Instant Monitoring of Windows Performance

Here’s an example similar to my other Blog post Instant Monitoring of Windows Services. Instead, this blog demonstrates monitoring Performance Counters and using alerts to fire off a scheduled task. This scheduled task fires off a PowerShell script which in turn fires off an Azure Function, which in turn fires off an SMS text message and records an entry in a Log Analytics custom log. All this happens sequentially in the space of about 5 seconds.

This blog demonstrates monitoring these 3 basic performance counters:

  • Processor(_Total)\% Processor Time
  • Memory\% Committed Bytes In Use
  • LogicalDisk(C:)\% Free Space

2018-08-26_1037

You could monitor more counters, another blog post later will let you know how you can do this.

Components

Here are the components of this solution, bearing in mind all this is set up fully automatically on each client by using the script below.

  • Performance Counters

    2018-08-26_1139

  • Scheduled Task

    2018-08-26_1140

    -ExecutionPolicy Unrestricted -File C:\Windows\System32\PerfmonDrivenTask.ps1 $(Arg0)
  • PowerShell script | Takes the Arguments from the Perfmon Alert and uses this to construct the message to be sent as an SMS and send to the Log Analytics custom log.
    # Message to send and add to the Log Analytics Custom Log
    $Message = ('{1}{0}{2}{0}{3}{0}{4}' -f " ", $Args[0], $Args[1], $Args[2], $env:computername) -replace '/', '-'

Backend Setup (Manual)

The backend is set up once only. As per my other blog, setup the Azure Function, Log Analytics Workspace & Telstra DEV account.

Once you have the Azure Function, Log Analytics Workspace & Telstra DEV account setup, The script at the very bottom sets up everything on the client automatically.

Client Setup (Automated)

Once the backend is set up, the Script further below fully automates the setup of each client. Good thing is, you can run this over and over again, it will only make sure everything is set in place again.

  1. Run PowerShell ISE as administrator if running this on the actual machine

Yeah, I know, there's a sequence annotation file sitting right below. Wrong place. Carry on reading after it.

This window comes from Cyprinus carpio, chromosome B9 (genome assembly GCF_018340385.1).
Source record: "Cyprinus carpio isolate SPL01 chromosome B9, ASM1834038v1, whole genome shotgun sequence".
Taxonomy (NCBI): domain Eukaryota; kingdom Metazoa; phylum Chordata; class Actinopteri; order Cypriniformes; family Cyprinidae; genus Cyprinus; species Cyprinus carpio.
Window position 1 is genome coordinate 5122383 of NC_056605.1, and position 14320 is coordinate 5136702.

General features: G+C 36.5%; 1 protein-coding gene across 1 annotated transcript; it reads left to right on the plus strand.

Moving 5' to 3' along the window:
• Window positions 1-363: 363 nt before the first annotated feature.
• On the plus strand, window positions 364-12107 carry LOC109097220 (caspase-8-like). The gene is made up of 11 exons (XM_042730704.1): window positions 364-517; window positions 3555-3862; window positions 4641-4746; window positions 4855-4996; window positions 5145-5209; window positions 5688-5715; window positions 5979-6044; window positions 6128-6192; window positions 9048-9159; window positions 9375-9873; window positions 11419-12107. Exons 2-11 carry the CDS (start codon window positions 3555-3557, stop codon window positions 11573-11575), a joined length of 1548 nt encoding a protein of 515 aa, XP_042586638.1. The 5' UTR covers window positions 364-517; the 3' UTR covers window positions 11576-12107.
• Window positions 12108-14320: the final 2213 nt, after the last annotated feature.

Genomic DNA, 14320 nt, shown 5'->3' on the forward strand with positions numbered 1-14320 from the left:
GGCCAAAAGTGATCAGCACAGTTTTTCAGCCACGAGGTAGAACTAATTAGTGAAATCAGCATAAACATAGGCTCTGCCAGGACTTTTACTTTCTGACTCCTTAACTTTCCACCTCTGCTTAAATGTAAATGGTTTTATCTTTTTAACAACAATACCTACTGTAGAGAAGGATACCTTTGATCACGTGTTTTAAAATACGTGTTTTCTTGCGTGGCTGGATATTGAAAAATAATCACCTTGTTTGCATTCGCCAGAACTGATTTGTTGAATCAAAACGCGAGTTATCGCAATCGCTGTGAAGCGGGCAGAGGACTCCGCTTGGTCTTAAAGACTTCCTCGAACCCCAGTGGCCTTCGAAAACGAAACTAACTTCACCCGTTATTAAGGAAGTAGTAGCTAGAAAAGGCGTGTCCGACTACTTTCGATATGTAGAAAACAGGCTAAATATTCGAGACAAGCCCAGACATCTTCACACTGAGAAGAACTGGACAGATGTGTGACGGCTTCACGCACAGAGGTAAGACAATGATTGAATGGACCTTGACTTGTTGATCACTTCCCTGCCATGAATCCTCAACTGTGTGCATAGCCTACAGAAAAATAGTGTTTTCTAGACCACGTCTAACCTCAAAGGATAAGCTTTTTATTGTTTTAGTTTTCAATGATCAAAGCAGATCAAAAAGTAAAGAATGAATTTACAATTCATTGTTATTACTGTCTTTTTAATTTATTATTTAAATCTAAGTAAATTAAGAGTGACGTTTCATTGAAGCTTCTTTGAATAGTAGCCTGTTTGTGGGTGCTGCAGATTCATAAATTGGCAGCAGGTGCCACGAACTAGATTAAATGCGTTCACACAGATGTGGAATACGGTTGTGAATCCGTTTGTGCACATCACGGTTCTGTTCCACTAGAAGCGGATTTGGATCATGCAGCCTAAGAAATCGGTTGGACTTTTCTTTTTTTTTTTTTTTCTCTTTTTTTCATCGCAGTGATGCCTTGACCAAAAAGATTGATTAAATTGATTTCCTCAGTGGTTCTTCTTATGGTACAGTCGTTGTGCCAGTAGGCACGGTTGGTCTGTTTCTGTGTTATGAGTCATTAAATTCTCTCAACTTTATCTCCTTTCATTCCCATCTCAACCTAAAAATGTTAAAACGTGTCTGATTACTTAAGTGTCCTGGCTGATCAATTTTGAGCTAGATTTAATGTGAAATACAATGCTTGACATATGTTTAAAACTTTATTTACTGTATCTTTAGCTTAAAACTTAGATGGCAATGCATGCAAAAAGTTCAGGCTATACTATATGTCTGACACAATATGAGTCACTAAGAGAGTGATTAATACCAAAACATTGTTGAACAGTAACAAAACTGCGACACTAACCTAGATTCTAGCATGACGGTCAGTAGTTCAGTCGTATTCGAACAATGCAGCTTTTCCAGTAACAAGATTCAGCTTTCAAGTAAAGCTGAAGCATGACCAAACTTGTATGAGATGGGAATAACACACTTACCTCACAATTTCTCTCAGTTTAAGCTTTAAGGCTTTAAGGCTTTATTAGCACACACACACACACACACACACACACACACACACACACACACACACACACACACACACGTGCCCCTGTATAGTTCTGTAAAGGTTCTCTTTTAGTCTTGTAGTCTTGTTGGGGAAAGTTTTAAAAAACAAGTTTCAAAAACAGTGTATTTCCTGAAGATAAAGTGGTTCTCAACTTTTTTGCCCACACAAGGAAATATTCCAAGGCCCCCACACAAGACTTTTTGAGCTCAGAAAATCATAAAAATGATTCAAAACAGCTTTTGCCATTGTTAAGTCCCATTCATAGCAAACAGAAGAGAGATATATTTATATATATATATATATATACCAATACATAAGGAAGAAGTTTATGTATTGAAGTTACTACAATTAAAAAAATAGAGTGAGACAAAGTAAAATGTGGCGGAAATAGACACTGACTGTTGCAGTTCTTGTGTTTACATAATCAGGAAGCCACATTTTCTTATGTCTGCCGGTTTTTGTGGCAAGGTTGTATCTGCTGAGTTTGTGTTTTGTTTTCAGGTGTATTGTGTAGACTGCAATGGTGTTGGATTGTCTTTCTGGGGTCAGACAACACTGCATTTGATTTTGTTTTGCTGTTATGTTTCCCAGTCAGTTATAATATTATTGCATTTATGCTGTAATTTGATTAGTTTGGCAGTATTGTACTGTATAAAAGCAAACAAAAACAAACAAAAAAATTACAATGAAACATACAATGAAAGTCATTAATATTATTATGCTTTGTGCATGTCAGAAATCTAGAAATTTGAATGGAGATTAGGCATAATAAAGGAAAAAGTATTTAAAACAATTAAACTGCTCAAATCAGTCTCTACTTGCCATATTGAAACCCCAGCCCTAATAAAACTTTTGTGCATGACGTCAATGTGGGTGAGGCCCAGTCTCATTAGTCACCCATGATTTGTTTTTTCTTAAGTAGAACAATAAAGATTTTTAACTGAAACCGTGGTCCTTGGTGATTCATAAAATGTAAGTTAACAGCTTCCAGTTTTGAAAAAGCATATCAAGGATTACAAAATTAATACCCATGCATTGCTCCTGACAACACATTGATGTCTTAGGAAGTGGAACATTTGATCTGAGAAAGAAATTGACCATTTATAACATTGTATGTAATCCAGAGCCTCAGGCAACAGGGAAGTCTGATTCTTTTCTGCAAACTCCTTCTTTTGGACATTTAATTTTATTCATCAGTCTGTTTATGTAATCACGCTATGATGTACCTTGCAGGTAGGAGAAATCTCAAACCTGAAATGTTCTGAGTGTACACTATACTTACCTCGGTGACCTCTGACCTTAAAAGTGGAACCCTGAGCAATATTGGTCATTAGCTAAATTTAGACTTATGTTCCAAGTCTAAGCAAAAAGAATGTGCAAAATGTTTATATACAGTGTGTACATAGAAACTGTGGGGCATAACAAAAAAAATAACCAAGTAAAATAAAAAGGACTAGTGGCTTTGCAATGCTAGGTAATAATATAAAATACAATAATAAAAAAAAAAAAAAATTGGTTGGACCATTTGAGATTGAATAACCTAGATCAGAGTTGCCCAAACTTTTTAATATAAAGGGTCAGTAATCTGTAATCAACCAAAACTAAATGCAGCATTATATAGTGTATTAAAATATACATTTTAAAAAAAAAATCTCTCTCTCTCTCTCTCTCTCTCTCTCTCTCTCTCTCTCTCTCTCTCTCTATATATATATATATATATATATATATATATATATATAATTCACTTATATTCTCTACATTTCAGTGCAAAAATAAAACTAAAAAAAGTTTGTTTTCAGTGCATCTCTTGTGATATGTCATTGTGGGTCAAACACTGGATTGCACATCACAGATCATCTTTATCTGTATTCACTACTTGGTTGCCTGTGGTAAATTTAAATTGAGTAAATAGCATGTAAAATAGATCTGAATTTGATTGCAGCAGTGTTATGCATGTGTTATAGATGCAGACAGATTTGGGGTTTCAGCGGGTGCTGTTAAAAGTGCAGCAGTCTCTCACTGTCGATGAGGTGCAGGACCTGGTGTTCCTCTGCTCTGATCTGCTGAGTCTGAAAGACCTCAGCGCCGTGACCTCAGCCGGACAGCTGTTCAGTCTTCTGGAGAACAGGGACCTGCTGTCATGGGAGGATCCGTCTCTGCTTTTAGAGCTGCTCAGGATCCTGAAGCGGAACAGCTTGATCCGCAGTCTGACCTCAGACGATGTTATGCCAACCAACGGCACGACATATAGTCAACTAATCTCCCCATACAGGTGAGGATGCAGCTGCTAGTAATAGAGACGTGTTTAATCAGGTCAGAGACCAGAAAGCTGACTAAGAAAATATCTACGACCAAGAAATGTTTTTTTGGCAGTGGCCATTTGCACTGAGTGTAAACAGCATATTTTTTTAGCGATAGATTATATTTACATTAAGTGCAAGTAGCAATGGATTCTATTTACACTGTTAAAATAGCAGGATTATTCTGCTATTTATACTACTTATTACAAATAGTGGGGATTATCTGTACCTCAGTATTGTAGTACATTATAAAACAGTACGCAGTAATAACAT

2. Within the top 33 lines, change the variables to suite your setup:
    1. $LogAnalyticsCustomerID – Obtain workspace ID and key
    2. $LogAnalyticsPrimaryKey – Obtain workspace ID and key
    3. $Telstra_app_key – From https://dev.telstra.com/
    4. $Telstra_app_secret – From https://dev.telstra.com/
    5. $tel_numbers – One or many mobile numbers to send the SMS to
    6. $FunctionUri – Your own Azure Functions URI
  3. To run this remotely, you could run this using Remote PowerShell.
  4. You could set this up using Group Policy

Testing

If you want to test that this is working, it’s pretty easy, use this tool to put strain on the CPU & Memory.

### RUN AS ADMINISTRATOR
# This script here string, will be copied to the local computer to be run locally
# Change the variables in this script, they are at the top in this here string
$script = @'
# Testing, $args is an array object ($args | Out-File "C:\Scripts\PerformanceAlert.txt" –Append)
#########################################
# Replace with your Workspace ID
$LogAnalyticsCustomerID = "Workspace ID"
# Replace with your Log Analytics workspace Primary Key
$LogAnalyticsPrimaryKey = "workspace Primary Key"
#Specify the name of the record type that we'll be creating.
$LogType = "LocalPerfMon" # To be used to search for as a custom log e.g. Type=LocalPerfMon_CL
# Telstra DEV API Key – https://dev.telstra.com
$Telstra_app_key = "Telstra DEV API Key"
# Telstra DEV App Secret – https://dev.telstra.com
$Telstra_app_secret = "Telstra DEV App Secret"
# Mobile numbers to send, comma separated (with space), each number enclosed in single quotes
$tel_numbers = "'+61412345678', '+61498765432'"
# Message to send and add to the Log Analytics Custom Log
$Message = ('{1}{0}{2}{0}{3}{0}{4}' -f " ", $Args[0], $Args[1], $Args[2], $env:computername) -replace '/', '-'
$FunctionUri = 'https://marcfunction1.azurewebsites.net/api/EventDrivenFunction/{0}/{1}/{2}/{3}/{4}/{5}/{6}' `
-f $LogAnalyticsCustomerID, $LogAnalyticsPrimaryKey, $LogType, $Telstra_app_key, $Telstra_app_secret, $tel_numbers, $Message
Invoke-RestMethod -Uri $FunctionUri
'@
# Create the script on the local computer
$ScriptFile = "$($env:SystemDrive)\Windows\System32\PerfmonDrivenTask.ps1"
Remove-Item Path $ScriptFile Force ErrorAction SilentlyContinue
Set-Content Path $ScriptFile Value $Script
#####################################################################################
#####################################################################################
<# Create the Scheduled Task – no trigger, a perfmon alert is the trigger
Runs the PowerShell script above
Takes the $args object array from the perfmon alert and feeds this to the above script